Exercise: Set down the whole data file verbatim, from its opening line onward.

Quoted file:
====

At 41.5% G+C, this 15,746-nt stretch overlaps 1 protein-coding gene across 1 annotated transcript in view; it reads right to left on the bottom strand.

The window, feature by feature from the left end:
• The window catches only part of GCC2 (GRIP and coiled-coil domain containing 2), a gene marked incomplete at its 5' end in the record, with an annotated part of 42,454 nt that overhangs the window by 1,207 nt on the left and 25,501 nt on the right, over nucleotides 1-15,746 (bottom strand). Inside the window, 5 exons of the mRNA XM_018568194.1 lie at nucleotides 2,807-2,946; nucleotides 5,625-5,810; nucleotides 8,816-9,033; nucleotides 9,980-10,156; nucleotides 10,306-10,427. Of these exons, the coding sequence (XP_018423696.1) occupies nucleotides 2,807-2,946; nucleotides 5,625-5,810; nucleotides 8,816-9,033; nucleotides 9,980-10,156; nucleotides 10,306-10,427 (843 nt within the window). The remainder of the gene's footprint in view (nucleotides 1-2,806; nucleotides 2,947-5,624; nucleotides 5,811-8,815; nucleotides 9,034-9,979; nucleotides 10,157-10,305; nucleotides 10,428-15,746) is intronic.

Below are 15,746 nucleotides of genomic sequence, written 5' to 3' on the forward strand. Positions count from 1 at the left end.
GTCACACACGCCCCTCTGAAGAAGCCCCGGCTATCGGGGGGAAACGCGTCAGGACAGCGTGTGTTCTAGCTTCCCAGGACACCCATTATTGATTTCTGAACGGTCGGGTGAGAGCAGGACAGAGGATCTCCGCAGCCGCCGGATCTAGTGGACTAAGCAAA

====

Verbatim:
At 41.5% G+C, this 15,746-nt stretch overlaps 1 protein-coding gene across 1 annotated transcript in view; it reads right to left on the bottom strand.

The window, feature by feature from the left end:
• The window catches only part of GCC2 (GRIP and coiled-coil domain containing 2), a gene marked incomplete at its 5' end in the record, with an annotated part of 42,454 nt that overhangs the window by 1,207 nt on the left and 25,501 nt on the right, over nucleotides 1-15,746 (bottom strand). Inside the window, 5 exons of the mRNA XM_018568194.1 lie at nucleotides 2,807-2,946; nucleotides 5,625-5,810; nucleotides 8,816-9,033; nucleotides 9,980-10,156; nucleotides 10,306-10,427. Of these exons, the coding sequence (XP_018423696.1) occupies nucleotides 2,807-2,946; nucleotides 5,625-5,810; nucleotides 8,816-9,033; nucleotides 9,980-10,156; nucleotides 10,306-10,427 (843 nt within the window). The remainder of the gene's footprint in view (nucleotides 1-2,806; nucleotides 2,947-5,624; nucleotides 5,811-8,815; nucleotides 9,034-9,979; nucleotides 10,157-10,305; nucleotides 10,428-15,746) is intronic.

Below are 15,746 nucleotides of genomic sequence, written 5' to 3' on the forward strand. Positions count from 1 at the left end.
GTCACACACGCCCCTCTGAAGAAGCCCCGGCTATCGGGGGGAAACGCGTCAGGACAGCGTGTGTTCTAGCTTCCCAGGACACCCATTATTGATTTCTGAACGGTCGGGTGAGAGCAGGACAGAGGATCTCCGCAGCCGCCGGATCTAGTGGACTAAGCAAA